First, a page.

Some guidance on excessive force during an arrest
In Vance v. Wade, et al., the Sixth Circuit provided some guidance with regard to when an arresting officer can be held responsible for using excessive force in making an arrest. Vance was arrested when a restaurant in which he was a part-owner was searched. He claimed that he suffered injury as a result of the handcuffs being attached too tightly, and because he was "crammed" into the backseat of the police cruiser with excessive force.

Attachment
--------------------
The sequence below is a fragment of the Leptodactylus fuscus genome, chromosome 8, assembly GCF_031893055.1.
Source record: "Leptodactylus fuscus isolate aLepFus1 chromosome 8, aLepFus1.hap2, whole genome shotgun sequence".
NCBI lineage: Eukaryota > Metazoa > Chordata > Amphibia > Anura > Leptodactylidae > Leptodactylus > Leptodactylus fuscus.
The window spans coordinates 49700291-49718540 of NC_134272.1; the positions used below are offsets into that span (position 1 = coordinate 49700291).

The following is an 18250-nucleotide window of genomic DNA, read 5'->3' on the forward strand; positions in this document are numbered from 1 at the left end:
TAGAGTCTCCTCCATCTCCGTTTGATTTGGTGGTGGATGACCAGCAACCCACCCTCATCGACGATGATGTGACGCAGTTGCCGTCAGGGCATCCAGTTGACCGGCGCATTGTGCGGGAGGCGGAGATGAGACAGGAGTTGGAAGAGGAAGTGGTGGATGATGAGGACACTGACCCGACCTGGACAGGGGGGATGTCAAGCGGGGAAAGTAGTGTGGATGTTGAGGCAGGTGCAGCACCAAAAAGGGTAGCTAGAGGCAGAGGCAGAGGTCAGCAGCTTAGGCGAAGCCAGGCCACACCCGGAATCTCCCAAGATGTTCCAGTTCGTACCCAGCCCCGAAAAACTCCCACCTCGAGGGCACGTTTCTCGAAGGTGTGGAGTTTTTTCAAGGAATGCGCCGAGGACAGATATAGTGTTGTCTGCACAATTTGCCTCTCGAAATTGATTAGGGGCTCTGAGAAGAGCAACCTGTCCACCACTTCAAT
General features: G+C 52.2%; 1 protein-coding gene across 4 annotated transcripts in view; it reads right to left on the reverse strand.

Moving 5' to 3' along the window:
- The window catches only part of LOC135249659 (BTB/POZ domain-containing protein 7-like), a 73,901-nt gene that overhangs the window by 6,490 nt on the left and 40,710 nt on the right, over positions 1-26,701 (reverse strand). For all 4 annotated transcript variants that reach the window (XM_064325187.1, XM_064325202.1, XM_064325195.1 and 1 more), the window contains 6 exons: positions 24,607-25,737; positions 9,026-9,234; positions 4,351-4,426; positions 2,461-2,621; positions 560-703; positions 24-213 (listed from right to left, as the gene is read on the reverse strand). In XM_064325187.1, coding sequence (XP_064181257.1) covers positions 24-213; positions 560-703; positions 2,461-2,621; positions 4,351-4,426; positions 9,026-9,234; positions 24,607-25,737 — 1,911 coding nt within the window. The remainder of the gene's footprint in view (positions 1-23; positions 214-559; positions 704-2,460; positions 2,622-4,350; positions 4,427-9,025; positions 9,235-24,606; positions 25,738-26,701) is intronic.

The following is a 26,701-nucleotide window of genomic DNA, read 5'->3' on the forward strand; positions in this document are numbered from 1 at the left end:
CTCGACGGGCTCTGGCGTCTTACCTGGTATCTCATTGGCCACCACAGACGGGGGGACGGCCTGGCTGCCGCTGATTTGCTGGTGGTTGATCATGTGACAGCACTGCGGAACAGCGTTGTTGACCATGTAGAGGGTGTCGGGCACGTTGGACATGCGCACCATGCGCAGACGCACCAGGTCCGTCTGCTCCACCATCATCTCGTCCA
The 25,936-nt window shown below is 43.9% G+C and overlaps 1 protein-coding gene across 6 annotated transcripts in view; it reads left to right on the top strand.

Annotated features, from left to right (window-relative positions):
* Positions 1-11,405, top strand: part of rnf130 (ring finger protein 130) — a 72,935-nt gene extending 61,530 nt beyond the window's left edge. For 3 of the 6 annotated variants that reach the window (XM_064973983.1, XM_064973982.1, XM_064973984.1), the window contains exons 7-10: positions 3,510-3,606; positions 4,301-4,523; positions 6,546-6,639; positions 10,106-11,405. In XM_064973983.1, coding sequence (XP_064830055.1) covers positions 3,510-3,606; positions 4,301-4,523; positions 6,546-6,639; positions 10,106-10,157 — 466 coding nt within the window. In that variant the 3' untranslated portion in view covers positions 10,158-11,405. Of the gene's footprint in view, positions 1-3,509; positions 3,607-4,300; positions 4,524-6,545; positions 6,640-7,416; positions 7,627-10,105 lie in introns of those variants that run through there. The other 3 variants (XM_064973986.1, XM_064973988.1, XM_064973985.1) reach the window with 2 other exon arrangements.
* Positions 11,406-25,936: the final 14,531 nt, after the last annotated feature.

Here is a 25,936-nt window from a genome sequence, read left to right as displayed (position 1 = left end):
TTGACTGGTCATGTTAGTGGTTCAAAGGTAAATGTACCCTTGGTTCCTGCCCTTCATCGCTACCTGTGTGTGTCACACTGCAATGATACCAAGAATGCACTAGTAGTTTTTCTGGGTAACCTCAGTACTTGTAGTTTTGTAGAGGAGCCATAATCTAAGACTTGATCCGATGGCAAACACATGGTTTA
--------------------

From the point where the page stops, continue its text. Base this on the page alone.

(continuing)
The Court noted that the handcuff complaints could not be considered excessive force because Vance admitted that they were loosened as soon as he complained. On the other hand, the Court held that Vance had created a question of fact with regard to the complaints about how he was "crammed" into the floor of the rear seat of the vehicle, as the arresting officer admitted that he left Vance alone, outside the cruiser, for several minutes before placing him in the vehicle. Since Vance engaged in no disorderly conduct during this period and did not resist in any manner, there existing a question of fact with regard to whether the manner in which he was placed in the van constituted Constitutionally-prohibited excessive force.